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Old 17-02-2012, 14:00
Brian Reynolds
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[QUOTE

Having said that I wonder how many of the BBC recordings survived the various clearouts of their archives?QUOTE]

The BBC Archives had no editions of MWYW until I gave them about 40 ten years ago.

Of course, MWYW was live until 1963 and then prerecorded the previous day, but the Musicians Union insisted on them being erased, so that they could not be rebroadcast again without payment to their members!
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Old 17-02-2012, 14:53
Mike_1101
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[QUOTE

Having said that I wonder how many of the BBC recordings survived the various clearouts of their archives?QUOTE]

The BBC Archives had no editions of MWYW until I gave them about 40 ten years ago.

Of course, MWYW was live until 1963 and then prerecorded the previous day, but the Musicians Union insisted on them being erased, so that they could not be rebroadcast again without payment to their members!
How charming of them, the same mentality from Equity meant many classic television productions suffered the same fate...

Here's something I found for another thread on here a year or two ago
http://www.youtube.com/watch?v=y4k8r...feature=relmfu
not MYWY but Reginald Dixon on the Northern Home Service around 1953/54, private recordings.
Enjoy!
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Old 17-02-2012, 15:38
Brian Reynolds
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Brian, did you record these yourself and, if so, how many have you got altogether?
I've got about 630! Initially, I recorded them in my school holidays - thereafter on Saturdays or days off from work. My parents also recorded quite a few for me. In more recent years I have made contact with a number of fellow collectors who have made programmes available to me.

When the show returned for a year in 1983, I got permission to attend about 30 of them, meeting some of my favourite musicians and sometimes sitting in with the orchestras - an unforgettable experience!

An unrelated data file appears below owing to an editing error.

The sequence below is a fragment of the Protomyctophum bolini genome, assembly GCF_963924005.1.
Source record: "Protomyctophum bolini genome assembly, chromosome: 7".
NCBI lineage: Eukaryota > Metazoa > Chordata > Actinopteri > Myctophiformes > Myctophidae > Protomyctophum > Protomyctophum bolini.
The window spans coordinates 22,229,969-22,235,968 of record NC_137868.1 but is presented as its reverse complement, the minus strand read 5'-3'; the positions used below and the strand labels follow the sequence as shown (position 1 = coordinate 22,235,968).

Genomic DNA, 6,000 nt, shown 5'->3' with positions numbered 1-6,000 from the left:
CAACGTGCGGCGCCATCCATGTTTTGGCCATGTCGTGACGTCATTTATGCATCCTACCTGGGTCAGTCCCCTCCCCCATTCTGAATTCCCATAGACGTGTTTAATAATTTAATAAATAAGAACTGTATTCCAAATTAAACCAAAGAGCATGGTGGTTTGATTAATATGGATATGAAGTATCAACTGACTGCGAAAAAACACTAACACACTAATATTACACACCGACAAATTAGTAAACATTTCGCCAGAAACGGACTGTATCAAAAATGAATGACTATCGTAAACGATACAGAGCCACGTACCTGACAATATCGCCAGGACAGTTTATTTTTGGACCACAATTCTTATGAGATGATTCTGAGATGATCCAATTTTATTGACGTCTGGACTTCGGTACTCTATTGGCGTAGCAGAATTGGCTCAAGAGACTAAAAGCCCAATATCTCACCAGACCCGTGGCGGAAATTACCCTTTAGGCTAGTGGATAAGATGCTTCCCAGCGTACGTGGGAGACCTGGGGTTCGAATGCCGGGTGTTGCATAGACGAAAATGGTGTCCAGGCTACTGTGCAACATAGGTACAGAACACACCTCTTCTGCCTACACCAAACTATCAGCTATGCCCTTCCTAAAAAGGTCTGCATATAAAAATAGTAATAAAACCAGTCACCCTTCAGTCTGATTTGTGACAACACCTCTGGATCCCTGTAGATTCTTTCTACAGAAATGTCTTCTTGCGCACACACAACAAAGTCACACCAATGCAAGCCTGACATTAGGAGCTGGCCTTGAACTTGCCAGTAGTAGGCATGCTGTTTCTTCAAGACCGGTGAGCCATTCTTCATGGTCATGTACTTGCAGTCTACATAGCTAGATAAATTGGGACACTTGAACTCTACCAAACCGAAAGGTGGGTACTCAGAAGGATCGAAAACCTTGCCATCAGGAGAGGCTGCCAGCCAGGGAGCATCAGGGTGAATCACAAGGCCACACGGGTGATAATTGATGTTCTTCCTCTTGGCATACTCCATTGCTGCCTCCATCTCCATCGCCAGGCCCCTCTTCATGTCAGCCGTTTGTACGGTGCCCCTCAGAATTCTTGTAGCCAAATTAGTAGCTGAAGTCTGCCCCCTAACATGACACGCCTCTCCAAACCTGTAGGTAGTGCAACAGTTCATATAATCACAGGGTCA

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Old 17-02-2012, 16:17
Miles Platting
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Wow, you must hold some sort of record for having so many recordings of the one programme?
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Old 17-02-2012, 16:29
Brian Reynolds
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Wow, you must hold some sort of record for having so many recordings of the one programme?
You're probably right, although I do have plenty of other vintage programmes as well. I also researched MWYW very thoroughly at the BBC Written Archives. reading policy files as well as the artists' own flies - hence the detail in my articles and my published book about the series.
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Old 17-02-2012, 17:26
logjam
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The notes on your web site make interesting reading, Brian In particular I noted the tragic fate of Cecil Norman, whose 1959 performance is a favourite of mine. I was however heartened to hear that Gerald Crossman is still around and entertaining others.
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Old 17-02-2012, 22:37
Brian Reynolds
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Nice of you to say so, Logjam !
At the age of 91, Gerald Crossman doesn't play much these days. Cecil Norman did indeed die lonely and forgotten - all the more sad when you think that he probably had approaching 1000 broadcasts - as piano soloist and bandleader. His many compositions were played by most of the broadcasting orchestras.

25 years ago I obtained his address and sent him a tape of a couple of his broadcasts; he telephoned me the next day to express his appreciation. I recall him telling me that I should feel free to call him at any time but if he didn't answer it was because at 91 he had to rest a lot. He died a few months later.
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Old 19-03-2012, 19:24
Brian Reynolds
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I have now put two more MWYW programmes onto my website http://www.mastersofmelody.co.uk/.